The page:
Lee Harizanoff leads an early-risers’ small group every Sunday morning at 7 a.m. She has been a member of The Church of the Resurrection for eleven years. She has also served in missions, Women’s Ministry, the Christ’s Living Water ministry, Disciple Bible study, Church of the Resurrection Foundation, and the Committee on Lay Leadership.
“Bring your full tithe into the storehouse so there will be food in my house. Test me in this,” says the Lord Almighty, “and see if I will not throw open the floodgates of heaven and pour out so much blessing that you will not have room enough for it”….”You’ll experience what it’s like to be a country of grace.” Malachi 3: 10 (NIV), 12 (The Message)
For six months I had been involved in a complex project transitioning our business from its long-term autonomy to being part of a global organization. I had to understand the past, yet embrace the new destination. I worked with people throughout the organization, helping them understand where we were headed and finding ways to get there without losing our successful business model. I worked long hours. My brain fully engaged with the possibilities, obstacles, viewpoints, emotions, and details the situation involved. I felt useful. I was contributing. I had purpose. Life was frantic, but I was invigorated.
Just before my birthday, we made an important presentation showing the next steps for our work. I was psyched up. My supervisor asked me into his office, and after a few pleasantries, he began explaining the departmental restructuring and all the factors that had been examined. He wanted to tell me that my position would be eliminated in six months. Until then I was to continue the project. My ears heard the words, but internally I felt as if I had been kicked in the stomach. Externally I nodded my head and said I understood. Internally I was numb. I smiled, and said I appreciated him giving me advance notice. Dazed, I picked up my things and went to my car. My worst fear had come true. I faced unemployment. What I didn’t know then was that it would come at the worst economic time since the Great Depression.
I was a single woman who moved here seven years earlier. I wanted to learn a new business. I left my family and support network behind to do it. I transitioned well. I made new friends and built a strong support network within my church family. I found joy in being able to give of myself and my money to causes I held dear. I had been trying to increase my level of giving to my church each year. Now, facing unemployment, I had no idea how I was going to make it.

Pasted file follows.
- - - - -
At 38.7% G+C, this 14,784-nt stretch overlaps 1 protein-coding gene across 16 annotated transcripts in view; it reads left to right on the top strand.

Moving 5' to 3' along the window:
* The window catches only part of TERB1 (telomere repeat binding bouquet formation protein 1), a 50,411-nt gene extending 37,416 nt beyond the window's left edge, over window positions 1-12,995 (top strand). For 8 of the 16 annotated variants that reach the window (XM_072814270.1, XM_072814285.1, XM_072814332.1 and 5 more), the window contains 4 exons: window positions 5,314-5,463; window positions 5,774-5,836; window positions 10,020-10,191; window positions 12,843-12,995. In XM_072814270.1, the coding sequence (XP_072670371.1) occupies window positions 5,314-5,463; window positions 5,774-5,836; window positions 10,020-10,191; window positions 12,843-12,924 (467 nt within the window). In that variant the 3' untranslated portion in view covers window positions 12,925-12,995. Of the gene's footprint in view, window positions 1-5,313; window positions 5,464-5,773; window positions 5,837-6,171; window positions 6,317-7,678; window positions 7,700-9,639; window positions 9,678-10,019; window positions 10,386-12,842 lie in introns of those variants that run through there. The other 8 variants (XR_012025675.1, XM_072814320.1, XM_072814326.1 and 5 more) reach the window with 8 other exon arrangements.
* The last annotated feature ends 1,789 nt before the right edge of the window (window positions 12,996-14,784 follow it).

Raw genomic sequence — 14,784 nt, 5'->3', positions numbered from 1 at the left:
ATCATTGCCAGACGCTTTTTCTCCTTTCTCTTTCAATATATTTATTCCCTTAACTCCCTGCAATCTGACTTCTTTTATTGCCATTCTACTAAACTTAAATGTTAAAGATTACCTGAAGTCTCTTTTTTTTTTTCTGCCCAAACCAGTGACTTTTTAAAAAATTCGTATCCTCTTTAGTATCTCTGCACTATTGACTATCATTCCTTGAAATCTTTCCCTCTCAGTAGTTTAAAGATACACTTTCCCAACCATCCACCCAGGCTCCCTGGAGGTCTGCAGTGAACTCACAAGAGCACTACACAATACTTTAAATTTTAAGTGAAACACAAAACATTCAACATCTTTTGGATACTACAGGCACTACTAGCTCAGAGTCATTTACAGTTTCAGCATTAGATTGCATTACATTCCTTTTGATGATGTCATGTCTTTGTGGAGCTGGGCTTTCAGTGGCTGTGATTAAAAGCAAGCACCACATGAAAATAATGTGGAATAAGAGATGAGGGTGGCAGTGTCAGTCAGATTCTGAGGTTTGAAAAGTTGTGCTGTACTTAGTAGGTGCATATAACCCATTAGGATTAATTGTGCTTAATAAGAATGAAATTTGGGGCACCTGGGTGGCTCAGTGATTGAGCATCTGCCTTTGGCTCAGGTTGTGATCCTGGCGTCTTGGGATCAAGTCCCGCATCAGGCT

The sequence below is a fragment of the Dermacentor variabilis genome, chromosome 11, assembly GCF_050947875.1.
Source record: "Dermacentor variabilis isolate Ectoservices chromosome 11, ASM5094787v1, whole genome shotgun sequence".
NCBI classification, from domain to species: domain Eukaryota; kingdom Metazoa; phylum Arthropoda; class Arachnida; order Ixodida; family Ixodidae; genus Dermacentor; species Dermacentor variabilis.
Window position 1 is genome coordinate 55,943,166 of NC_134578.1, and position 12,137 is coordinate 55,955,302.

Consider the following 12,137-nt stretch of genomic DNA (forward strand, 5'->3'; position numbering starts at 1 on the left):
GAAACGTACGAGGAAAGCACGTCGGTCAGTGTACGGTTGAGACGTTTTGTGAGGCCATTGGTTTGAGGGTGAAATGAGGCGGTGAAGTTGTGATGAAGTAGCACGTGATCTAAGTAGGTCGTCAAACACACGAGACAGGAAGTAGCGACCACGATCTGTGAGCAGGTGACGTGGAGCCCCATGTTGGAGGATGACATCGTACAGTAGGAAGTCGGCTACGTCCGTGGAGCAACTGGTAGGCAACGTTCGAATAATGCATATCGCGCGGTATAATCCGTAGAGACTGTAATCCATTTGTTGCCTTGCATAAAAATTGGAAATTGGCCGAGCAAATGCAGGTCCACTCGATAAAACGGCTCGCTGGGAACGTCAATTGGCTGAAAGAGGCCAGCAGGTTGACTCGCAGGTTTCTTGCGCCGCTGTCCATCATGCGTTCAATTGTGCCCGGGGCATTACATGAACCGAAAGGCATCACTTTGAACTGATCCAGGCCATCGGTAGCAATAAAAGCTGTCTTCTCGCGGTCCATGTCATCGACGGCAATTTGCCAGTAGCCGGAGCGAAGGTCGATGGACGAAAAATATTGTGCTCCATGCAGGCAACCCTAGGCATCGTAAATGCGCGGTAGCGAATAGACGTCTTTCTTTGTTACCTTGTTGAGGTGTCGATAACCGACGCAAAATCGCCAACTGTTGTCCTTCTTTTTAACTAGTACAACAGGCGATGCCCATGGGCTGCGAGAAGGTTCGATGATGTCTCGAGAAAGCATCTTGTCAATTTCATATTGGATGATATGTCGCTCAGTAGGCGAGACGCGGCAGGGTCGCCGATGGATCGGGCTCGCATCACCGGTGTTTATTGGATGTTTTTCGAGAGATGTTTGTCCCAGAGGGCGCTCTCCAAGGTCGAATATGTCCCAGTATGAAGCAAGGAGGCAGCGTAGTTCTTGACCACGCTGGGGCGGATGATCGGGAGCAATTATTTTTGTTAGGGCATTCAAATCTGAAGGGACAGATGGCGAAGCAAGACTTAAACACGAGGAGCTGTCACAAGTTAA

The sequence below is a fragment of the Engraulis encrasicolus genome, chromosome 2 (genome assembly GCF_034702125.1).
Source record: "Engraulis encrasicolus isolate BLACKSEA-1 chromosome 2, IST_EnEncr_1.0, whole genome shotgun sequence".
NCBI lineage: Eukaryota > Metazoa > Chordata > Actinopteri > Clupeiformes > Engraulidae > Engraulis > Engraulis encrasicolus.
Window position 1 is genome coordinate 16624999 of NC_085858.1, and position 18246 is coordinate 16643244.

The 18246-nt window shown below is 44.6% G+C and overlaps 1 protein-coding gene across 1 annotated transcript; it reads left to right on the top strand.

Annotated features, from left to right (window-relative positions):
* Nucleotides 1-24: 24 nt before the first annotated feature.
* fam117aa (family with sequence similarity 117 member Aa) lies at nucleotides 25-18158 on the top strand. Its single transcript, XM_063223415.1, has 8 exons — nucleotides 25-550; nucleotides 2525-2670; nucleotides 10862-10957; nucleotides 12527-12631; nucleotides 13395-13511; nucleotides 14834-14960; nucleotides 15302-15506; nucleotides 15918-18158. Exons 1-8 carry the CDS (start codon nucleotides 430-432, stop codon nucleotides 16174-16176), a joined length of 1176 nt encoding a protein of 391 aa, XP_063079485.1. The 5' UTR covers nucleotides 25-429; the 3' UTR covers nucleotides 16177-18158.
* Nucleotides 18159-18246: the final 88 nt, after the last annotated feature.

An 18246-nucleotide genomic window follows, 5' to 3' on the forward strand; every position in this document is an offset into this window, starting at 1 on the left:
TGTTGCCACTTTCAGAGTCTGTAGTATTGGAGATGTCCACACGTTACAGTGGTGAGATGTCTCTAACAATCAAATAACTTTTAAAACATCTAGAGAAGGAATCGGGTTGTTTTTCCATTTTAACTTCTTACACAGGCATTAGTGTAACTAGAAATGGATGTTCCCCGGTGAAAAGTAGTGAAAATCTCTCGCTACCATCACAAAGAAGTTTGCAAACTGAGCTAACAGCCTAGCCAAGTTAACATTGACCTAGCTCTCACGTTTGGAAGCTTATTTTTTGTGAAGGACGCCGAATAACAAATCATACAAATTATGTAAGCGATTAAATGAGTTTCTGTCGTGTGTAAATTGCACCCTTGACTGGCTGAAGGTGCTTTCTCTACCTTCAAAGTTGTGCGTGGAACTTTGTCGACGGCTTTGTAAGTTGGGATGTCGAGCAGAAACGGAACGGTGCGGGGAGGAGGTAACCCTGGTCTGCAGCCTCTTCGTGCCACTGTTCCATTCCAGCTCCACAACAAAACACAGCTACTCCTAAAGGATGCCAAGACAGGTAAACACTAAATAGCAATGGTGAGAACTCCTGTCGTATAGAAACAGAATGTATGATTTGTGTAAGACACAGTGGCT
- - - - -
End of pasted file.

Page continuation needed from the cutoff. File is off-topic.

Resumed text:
I entered unemployment determined to find a new job. I polished my resume, read endless information on job search in the 21st Century, talked to people, took skill classes, and interviewed. I began to realize this wouldn’t be a quick process.
One suggestion I received was to sell some of my things. People were selling on eBay—it could bring in supplemental income. I was unsure about what I had to sell. I did know I had a basement full of “stuff,” and unexpected time in which to rid myself of unneeded things. The journey to put the basement in God’s hands gave me insights I didn’t expect.
In my basement, among the neatly organized containers, God led me to face the futility of owning and controlling material possessions. I carefully went through each box, sorting them into the keep, trash, and give away piles “professionals” recommended. While doing this, in the depths of my soul I heard repeatedly: “What were you thinking when you bought that? Why in the world did you spend money on that? How much did you spend on this stuff? How could you have better used those resources?”
God led me to the basement to take me to another level of Christian growth. I thought I had a generous spirit, but I had corners of myself that still trusted the material. I too often defined myself by what I had, not whose I was. God, I realized, asks for my whole being. I am sustained and filled with abundance that comes from total trust and reliance on God. In His wisdom, I got a deeper look at myself. I learned that the gift of unemployment was increasing my dependence on God’s wisdom and strength.
Through my unemployment, my generosity has actually grown. I don’t have the financial resources I once did, but I still find ways to give. I take meals to people who are healing or in grief. I give my time to support the Group Life ministry and the Resurrection Foundation. I write notes to those facing trials or challenges. I listen to the troubles and pains of others. I pray for many near and far. God gives me many ways to express my gratitude for what He has done for me through generosity to others. Trust in the Lord with all your heart and not on your understanding…and he will make your paths straight. (Proverbs 3:5-6) As my trust and dependence on God grow, I find he nurtures a heart of generosity.
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